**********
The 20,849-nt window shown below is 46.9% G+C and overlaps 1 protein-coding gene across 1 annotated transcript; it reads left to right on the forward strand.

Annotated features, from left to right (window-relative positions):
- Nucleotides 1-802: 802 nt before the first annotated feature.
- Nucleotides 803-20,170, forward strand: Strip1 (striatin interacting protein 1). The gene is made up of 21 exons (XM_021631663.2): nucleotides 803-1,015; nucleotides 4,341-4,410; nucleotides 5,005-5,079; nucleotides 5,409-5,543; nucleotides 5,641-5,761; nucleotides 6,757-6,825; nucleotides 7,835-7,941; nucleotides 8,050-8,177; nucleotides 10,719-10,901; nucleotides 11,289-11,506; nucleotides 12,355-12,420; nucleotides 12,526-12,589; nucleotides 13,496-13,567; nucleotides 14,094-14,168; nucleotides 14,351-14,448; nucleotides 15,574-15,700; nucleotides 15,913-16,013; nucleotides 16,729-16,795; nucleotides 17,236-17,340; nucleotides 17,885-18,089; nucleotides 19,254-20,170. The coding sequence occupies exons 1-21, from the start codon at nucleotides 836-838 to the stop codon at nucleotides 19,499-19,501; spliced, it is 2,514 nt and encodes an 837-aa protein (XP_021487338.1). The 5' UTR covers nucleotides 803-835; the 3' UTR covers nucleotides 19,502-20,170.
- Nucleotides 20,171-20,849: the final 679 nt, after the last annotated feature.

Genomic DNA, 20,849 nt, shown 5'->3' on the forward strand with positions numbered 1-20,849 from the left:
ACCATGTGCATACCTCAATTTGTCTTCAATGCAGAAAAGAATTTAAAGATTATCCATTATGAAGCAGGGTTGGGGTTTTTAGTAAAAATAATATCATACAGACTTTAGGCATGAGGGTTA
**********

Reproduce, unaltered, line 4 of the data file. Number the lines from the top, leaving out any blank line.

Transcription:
- Nucleotides 803-20,170, forward strand: Strip1 (striatin interacting protein 1). The gene is made up of 21 exons (XM_021631663.2): nucleotides 803-1,015; nucleotides 4,341-4,410; nucleotides 5,005-5,079; nucleotides 5,409-5,543; nucleotides 5,641-5,761; nucleotides 6,757-6,825; nucleotides 7,835-7,941; nucleotides 8,050-8,177; nucleotides 10,719-10,901; nucleotides 11,289-11,506; nucleotides 12,355-12,420; nucleotides 12,526-12,589; nucleotides 13,496-13,567; nucleotides 14,094-14,168; nucleotides 14,351-14,448; nucleotides 15,574-15,700; nucleotides 15,913-16,013; nucleotides 16,729-16,795; nucleotides 17,236-17,340; nucleotides 17,885-18,089; nucleotides 19,254-20,170. The coding sequence occupies exons 1-21, from the start codon at nucleotides 836-838 to the stop codon at nucleotides 19,499-19,501; spliced, it is 2,514 nt and encodes an 837-aa protein (XP_021487338.1). The 5' UTR covers nucleotides 803-835; the 3' UTR covers nucleotides 19,502-20,170.